For most small farms and part time hay makers, a new baler may be out of the question, but for many, that bale more than a couple hundred bales a year, the cost of up keeping an older model baler and the cost of downtime, which usually means hay getting rained on, is enough to justify the cost of a new baler. If you've never run a round baler before it's best to learn on an older baler until you've gotten some experience. Balers have a lot of moving parts and buying used can be a very big gamble. Many times balers that are traded in, or sent to a sale have been well used and have become unreliable. This is not always the case and if buying used its important to buy from a dealer you trust and that is willing to work with you.
Now a days there are many different kinds of balers to suit the needs of every producer, from the weekender with a horse or two, to the custom operator that bales ten thousand bales a season.
Fixed chamber balers consist of either rollers or chain and slat for bale forming. They make a soft core bale, and do not pack in as much hay as their variable chamber counterparts. They can often bale hay with a moisture content of up to 80%, which is nearly impossible with a variable chamber baler. Fixed chamber balers eliminate the need to maintain and replace forming belts which can cause issues at the worst of times. They are not without maintenance though, as they have a great number of bearings that can cause problems as they get older. If you bale mostly for yourself and plan to do a lot of balage, a fixed chamber baler may be the right choice for you.
Variable chamber balers consist of large spinning belts used to form the bale. These balers create a hard core bale by using the pressure of the belts, like a rubber band, to compress the bale as it spins, making a heavier, fuller bale than a fixed chamber baler. They are much more common to find in the U.S.A. and are generally better supported for replacement parts. They can require more experience to make a nice even bale but if done right create a solid bale with square corners. This is why they are often the baler of choice for contractors and hay dealers. If you need to make a nice looking solid bale or just like to fit as much hay into a bale as possible, than a variable chamber baler could be the right choice for you.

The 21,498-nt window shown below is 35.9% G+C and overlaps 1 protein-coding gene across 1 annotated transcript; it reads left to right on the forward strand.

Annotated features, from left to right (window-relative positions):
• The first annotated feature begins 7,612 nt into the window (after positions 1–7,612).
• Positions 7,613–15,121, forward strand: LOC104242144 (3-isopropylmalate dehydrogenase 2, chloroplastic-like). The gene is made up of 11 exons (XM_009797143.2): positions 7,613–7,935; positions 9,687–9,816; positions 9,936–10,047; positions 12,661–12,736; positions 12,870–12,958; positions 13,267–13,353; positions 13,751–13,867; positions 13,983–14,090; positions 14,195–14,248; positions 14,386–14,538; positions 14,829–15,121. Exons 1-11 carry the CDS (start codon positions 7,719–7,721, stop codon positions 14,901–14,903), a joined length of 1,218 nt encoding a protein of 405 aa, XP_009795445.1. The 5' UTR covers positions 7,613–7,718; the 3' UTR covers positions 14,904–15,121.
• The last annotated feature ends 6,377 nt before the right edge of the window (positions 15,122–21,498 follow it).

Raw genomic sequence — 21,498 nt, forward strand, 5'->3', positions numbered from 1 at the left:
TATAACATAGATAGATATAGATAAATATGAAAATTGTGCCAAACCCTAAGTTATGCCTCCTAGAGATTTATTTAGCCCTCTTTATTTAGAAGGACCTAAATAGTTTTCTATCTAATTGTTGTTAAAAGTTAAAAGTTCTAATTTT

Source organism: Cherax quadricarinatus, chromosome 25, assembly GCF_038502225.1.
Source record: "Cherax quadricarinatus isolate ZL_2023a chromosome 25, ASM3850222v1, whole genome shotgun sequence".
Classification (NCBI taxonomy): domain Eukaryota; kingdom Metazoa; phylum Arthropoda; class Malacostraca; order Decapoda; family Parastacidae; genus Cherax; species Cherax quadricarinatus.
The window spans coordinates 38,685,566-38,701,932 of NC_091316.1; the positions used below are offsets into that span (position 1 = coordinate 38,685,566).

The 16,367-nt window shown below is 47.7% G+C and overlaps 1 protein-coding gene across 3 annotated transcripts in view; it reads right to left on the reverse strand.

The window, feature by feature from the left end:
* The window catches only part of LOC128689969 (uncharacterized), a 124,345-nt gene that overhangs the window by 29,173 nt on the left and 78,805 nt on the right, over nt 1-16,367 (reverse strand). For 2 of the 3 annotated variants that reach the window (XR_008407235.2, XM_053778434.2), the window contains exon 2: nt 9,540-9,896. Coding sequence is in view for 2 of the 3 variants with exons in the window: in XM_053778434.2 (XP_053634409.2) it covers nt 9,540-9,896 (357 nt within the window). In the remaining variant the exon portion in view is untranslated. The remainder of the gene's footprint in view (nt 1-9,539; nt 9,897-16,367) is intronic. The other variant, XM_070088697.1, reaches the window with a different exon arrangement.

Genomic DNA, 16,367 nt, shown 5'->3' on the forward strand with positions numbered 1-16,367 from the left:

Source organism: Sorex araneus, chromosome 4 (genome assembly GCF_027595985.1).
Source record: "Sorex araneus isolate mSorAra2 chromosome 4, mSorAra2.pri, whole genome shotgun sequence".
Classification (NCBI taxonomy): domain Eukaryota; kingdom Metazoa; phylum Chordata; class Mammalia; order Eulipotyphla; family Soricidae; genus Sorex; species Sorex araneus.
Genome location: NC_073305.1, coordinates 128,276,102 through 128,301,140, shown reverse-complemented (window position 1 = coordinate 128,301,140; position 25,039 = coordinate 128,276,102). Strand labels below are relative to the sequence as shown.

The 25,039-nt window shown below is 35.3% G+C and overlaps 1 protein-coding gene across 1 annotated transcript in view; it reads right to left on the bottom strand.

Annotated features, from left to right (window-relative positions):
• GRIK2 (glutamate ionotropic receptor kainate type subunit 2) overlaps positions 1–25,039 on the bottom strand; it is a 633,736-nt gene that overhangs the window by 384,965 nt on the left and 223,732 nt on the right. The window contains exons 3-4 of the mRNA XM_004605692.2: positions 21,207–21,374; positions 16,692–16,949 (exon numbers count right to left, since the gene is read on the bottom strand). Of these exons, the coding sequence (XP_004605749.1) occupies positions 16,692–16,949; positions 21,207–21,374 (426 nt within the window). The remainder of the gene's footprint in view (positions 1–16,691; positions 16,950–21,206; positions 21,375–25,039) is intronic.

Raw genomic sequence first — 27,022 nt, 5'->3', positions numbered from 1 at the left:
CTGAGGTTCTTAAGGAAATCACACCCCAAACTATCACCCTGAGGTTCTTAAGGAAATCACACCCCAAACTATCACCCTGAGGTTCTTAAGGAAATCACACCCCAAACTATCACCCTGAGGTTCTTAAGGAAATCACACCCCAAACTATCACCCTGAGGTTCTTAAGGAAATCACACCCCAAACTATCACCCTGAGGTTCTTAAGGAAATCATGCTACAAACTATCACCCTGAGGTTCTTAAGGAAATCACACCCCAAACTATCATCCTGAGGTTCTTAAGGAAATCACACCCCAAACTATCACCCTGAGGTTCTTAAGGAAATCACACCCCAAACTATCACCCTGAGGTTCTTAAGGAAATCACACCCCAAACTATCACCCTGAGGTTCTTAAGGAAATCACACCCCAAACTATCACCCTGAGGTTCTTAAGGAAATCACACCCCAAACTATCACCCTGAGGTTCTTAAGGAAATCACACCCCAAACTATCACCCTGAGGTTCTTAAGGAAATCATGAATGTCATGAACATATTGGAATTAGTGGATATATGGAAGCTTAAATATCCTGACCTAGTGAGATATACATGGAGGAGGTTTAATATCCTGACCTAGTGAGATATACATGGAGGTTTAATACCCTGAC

Round bales can be made in sizes ranging from a couple feet wide to 5' wide by 6' tall. The most common width of round balers today is 4', because haulers can fit two 4' bales side by side on a trailer and still be under the legal limit. The biggest limiting factor when it comes to determining what size baler to get is the size of your tractor running it. Its very important to look up a baler manufacturers requirements for hp and if you have a lot of hills you will want a bigger tractor than what is recommended.
Twine has been used for many years to hold round bales together. Net Wrap has been around for more than a decade now and has proven its efficiency. Net wrap protects the hay more than twine does and also can wrap the bale in a fraction of the time as it takes to wrap one in twine. Net wrap makes a a sharper looking bale and is the choice of most custom balers and hay dealers. If you want to save some money,you may want to look for a twine only baler, but if you want to retain more quality hay, net wrap is the preferred option.
If you decide to buy a belt baler than you have to decide weather to get endless belts (no seams) or laced belts. Endless belts hold an advantage over laced belts by being more durable due to their lack of seams. Laced belts can easily be removed and replaced where as endless belts require the baler to be disassembled to change a belt. Due to this fact most used balers have laced belts. Endless belts can always be replaced with laced belts if necessary.